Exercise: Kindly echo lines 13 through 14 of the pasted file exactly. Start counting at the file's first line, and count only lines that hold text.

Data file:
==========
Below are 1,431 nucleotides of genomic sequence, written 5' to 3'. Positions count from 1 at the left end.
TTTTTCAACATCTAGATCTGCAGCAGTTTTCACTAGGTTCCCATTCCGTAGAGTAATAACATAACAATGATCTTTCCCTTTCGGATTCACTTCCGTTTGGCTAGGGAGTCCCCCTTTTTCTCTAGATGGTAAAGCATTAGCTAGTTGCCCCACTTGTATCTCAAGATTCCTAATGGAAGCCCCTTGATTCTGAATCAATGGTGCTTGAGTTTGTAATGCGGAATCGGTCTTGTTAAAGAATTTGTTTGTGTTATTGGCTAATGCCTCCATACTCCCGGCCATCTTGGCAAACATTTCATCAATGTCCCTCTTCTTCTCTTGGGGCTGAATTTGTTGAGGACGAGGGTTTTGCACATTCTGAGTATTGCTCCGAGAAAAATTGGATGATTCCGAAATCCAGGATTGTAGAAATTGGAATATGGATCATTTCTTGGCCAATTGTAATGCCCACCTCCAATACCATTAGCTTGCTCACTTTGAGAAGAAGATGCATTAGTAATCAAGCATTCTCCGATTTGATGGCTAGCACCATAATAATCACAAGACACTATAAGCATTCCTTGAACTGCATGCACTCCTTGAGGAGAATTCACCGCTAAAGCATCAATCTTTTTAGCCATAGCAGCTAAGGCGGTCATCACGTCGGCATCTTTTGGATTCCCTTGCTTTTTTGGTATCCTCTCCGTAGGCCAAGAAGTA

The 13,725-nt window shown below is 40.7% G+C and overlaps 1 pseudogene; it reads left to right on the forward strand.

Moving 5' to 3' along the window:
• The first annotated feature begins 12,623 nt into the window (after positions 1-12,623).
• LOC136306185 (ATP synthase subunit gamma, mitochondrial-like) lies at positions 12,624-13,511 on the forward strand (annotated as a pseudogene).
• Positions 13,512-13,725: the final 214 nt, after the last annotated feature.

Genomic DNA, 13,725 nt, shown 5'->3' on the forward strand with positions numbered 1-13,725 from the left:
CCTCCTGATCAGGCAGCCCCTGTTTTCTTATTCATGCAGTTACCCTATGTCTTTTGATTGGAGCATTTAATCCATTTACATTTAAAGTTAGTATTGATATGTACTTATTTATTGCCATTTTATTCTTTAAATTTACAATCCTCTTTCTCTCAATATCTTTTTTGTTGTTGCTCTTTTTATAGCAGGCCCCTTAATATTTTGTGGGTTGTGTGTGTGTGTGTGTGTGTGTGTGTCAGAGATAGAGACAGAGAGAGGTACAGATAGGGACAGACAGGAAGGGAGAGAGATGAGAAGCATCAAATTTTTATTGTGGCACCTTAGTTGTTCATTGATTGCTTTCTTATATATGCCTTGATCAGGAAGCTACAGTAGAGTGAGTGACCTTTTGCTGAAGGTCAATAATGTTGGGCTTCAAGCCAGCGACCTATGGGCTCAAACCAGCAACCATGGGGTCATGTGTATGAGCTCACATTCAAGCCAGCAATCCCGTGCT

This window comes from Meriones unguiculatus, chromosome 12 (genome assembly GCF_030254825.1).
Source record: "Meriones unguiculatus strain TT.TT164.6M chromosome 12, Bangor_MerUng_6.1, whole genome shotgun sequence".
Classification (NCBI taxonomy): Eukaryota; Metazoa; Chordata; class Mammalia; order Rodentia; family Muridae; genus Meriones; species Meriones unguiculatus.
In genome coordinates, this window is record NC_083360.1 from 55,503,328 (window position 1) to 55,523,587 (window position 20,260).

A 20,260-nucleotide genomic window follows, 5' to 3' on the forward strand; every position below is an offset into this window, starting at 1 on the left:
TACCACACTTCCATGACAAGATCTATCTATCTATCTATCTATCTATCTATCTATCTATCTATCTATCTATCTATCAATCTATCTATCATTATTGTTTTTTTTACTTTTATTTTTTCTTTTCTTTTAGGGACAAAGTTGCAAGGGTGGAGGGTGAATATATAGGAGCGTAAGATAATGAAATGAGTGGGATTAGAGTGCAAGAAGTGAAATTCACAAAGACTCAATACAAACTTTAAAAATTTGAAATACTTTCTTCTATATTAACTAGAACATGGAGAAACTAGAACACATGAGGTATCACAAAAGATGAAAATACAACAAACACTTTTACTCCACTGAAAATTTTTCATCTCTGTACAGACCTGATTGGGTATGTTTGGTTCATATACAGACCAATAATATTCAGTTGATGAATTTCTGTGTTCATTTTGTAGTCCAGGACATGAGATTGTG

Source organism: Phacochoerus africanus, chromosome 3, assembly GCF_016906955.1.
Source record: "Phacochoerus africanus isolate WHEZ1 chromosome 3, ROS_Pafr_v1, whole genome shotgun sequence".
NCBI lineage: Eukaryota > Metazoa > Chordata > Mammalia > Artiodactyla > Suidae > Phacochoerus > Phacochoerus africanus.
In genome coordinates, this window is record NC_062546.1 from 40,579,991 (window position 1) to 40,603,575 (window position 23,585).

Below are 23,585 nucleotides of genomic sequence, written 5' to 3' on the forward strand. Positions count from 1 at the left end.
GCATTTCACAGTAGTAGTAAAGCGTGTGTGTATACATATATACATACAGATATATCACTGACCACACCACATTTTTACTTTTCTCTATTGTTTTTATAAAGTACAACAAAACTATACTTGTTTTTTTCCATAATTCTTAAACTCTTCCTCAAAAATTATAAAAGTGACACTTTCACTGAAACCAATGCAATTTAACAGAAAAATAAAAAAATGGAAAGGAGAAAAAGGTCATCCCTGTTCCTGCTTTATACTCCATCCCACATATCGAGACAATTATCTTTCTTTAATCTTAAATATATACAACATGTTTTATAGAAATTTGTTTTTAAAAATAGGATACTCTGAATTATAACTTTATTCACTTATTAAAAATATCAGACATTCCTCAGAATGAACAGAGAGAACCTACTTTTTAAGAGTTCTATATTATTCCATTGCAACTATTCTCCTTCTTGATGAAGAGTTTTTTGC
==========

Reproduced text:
In genome coordinates, this window is record NC_083360.1 from 55,503,328 (window position 1) to 55,523,587 (window position 20,260).

A 20,260-nucleotide genomic window follows, 5' to 3' on the forward strand; every position below is an offset into this window, starting at 1 on the left: